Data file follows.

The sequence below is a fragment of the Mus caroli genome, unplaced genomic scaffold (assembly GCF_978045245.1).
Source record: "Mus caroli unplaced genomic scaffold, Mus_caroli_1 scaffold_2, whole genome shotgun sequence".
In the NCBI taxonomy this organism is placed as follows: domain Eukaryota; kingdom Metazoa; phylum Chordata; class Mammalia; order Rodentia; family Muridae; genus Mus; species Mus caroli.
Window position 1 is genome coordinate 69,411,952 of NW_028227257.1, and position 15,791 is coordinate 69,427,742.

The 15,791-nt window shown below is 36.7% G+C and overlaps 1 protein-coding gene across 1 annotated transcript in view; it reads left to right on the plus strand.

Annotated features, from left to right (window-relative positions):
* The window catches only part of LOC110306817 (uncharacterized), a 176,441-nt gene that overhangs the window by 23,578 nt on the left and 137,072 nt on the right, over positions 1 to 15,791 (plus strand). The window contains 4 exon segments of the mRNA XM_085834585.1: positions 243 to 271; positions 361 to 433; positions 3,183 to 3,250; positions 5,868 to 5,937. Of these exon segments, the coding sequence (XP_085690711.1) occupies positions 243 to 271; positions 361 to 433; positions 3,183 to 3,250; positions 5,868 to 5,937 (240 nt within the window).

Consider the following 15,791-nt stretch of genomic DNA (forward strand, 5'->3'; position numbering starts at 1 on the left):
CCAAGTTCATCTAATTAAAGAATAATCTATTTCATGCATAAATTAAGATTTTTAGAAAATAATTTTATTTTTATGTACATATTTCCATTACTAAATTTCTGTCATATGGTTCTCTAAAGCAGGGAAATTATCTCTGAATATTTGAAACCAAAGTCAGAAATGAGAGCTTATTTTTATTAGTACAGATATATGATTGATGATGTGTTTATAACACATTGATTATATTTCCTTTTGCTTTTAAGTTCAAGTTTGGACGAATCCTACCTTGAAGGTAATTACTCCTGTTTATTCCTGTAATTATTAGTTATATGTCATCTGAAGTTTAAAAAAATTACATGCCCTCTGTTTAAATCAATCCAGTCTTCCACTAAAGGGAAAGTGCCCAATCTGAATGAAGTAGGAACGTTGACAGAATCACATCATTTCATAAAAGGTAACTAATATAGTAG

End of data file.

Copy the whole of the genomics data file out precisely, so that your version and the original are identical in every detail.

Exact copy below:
The sequence below is a fragment of the Mus caroli genome, unplaced genomic scaffold (assembly GCF_978045245.1).
Source record: "Mus caroli unplaced genomic scaffold, Mus_caroli_1 scaffold_2, whole genome shotgun sequence".
In the NCBI taxonomy this organism is placed as follows: domain Eukaryota; kingdom Metazoa; phylum Chordata; class Mammalia; order Rodentia; family Muridae; genus Mus; species Mus caroli.
Window position 1 is genome coordinate 69,411,952 of NW_028227257.1, and position 15,791 is coordinate 69,427,742.

The 15,791-nt window shown below is 36.7% G+C and overlaps 1 protein-coding gene across 1 annotated transcript in view; it reads left to right on the plus strand.

Annotated features, from left to right (window-relative positions):
* The window catches only part of LOC110306817 (uncharacterized), a 176,441-nt gene that overhangs the window by 23,578 nt on the left and 137,072 nt on the right, over positions 1 to 15,791 (plus strand). The window contains 4 exon segments of the mRNA XM_085834585.1: positions 243 to 271; positions 361 to 433; positions 3,183 to 3,250; positions 5,868 to 5,937. Of these exon segments, the coding sequence (XP_085690711.1) occupies positions 243 to 271; positions 361 to 433; positions 3,183 to 3,250; positions 5,868 to 5,937 (240 nt within the window).

Consider the following 15,791-nt stretch of genomic DNA (forward strand, 5'->3'; position numbering starts at 1 on the left):
CCAAGTTCATCTAATTAAAGAATAATCTATTTCATGCATAAATTAAGATTTTTAGAAAATAATTTTATTTTTATGTACATATTTCCATTACTAAATTTCTGTCATATGGTTCTCTAAAGCAGGGAAATTATCTCTGAATATTTGAAACCAAAGTCAGAAATGAGAGCTTATTTTTATTAGTACAGATATATGATTGATGATGTGTTTATAACACATTGATTATATTTCCTTTTGCTTTTAAGTTCAAGTTTGGACGAATCCTACCTTGAAGGTAATTACTCCTGTTTATTCCTGTAATTATTAGTTATATGTCATCTGAAGTTTAAAAAAATTACATGCCCTCTGTTTAAATCAATCCAGTCTTCCACTAAAGGGAAAGTGCCCAATCTGAATGAAGTAGGAACGTTGACAGAATCACATCATTTCATAAAAGGTAACTAATATAGTAG